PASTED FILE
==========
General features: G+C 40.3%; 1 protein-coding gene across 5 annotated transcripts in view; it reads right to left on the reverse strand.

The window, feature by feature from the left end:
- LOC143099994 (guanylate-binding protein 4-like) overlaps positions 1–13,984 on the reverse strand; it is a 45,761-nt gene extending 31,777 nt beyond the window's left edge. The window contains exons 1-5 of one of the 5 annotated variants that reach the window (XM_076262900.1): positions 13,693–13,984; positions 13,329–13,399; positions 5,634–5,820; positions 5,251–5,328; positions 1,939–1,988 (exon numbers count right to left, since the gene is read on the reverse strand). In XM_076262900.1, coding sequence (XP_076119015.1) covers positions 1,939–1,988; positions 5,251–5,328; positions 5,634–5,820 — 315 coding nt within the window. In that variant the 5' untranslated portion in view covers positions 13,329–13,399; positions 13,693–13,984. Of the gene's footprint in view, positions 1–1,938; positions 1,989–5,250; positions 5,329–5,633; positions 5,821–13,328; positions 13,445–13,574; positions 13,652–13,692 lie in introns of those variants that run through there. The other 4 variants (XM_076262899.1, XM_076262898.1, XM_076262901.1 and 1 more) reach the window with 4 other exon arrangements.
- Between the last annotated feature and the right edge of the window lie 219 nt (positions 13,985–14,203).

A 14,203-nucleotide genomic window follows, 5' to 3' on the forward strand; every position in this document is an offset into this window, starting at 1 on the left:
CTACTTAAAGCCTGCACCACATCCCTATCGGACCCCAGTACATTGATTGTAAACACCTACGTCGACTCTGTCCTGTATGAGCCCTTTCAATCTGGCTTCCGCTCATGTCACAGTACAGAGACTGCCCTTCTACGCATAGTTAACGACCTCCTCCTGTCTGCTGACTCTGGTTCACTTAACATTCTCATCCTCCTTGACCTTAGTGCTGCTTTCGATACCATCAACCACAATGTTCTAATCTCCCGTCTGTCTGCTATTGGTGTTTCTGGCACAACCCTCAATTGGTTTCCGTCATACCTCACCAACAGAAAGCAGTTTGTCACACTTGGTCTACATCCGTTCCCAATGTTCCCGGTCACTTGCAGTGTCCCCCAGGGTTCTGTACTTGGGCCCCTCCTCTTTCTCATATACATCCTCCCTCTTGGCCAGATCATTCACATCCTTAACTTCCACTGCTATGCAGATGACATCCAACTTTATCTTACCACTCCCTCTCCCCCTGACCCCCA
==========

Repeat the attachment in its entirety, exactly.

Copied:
General features: G+C 40.3%; 1 protein-coding gene across 5 annotated transcripts in view; it reads right to left on the reverse strand.

The window, feature by feature from the left end:
- LOC143099994 (guanylate-binding protein 4-like) overlaps positions 1–13,984 on the reverse strand; it is a 45,761-nt gene extending 31,777 nt beyond the window's left edge. The window contains exons 1-5 of one of the 5 annotated variants that reach the window (XM_076262900.1): positions 13,693–13,984; positions 13,329–13,399; positions 5,634–5,820; positions 5,251–5,328; positions 1,939–1,988 (exon numbers count right to left, since the gene is read on the reverse strand). In XM_076262900.1, coding sequence (XP_076119015.1) covers positions 1,939–1,988; positions 5,251–5,328; positions 5,634–5,820 — 315 coding nt within the window. In that variant the 5' untranslated portion in view covers positions 13,329–13,399; positions 13,693–13,984. Of the gene's footprint in view, positions 1–1,938; positions 1,989–5,250; positions 5,329–5,633; positions 5,821–13,328; positions 13,445–13,574; positions 13,652–13,692 lie in introns of those variants that run through there. The other 4 variants (XM_076262899.1, XM_076262898.1, XM_076262901.1 and 1 more) reach the window with 4 other exon arrangements.
- Between the last annotated feature and the right edge of the window lie 219 nt (positions 13,985–14,203).

A 14,203-nucleotide genomic window follows, 5' to 3' on the forward strand; every position in this document is an offset into this window, starting at 1 on the left:
CTACTTAAAGCCTGCACCACATCCCTATCGGACCCCAGTACATTGATTGTAAACACCTACGTCGACTCTGTCCTGTATGAGCCCTTTCAATCTGGCTTCCGCTCATGTCACAGTACAGAGACTGCCCTTCTACGCATAGTTAACGACCTCCTCCTGTCTGCTGACTCTGGTTCACTTAACATTCTCATCCTCCTTGACCTTAGTGCTGCTTTCGATACCATCAACCACAATGTTCTAATCTCCCGTCTGTCTGCTATTGGTGTTTCTGGCACAACCCTCAATTGGTTTCCGTCATACCTCACCAACAGAAAGCAGTTTGTCACACTTGGTCTACATCCGTTCCCAATGTTCCCGGTCACTTGCAGTGTCCCCCAGGGTTCTGTACTTGGGCCCCTCCTCTTTCTCATATACATCCTCCCTCTTGGCCAGATCATTCACATCCTTAACTTCCACTGCTATGCAGATGACATCCAACTTTATCTTACCACTCCCTCTCCCCCTGACCCCCA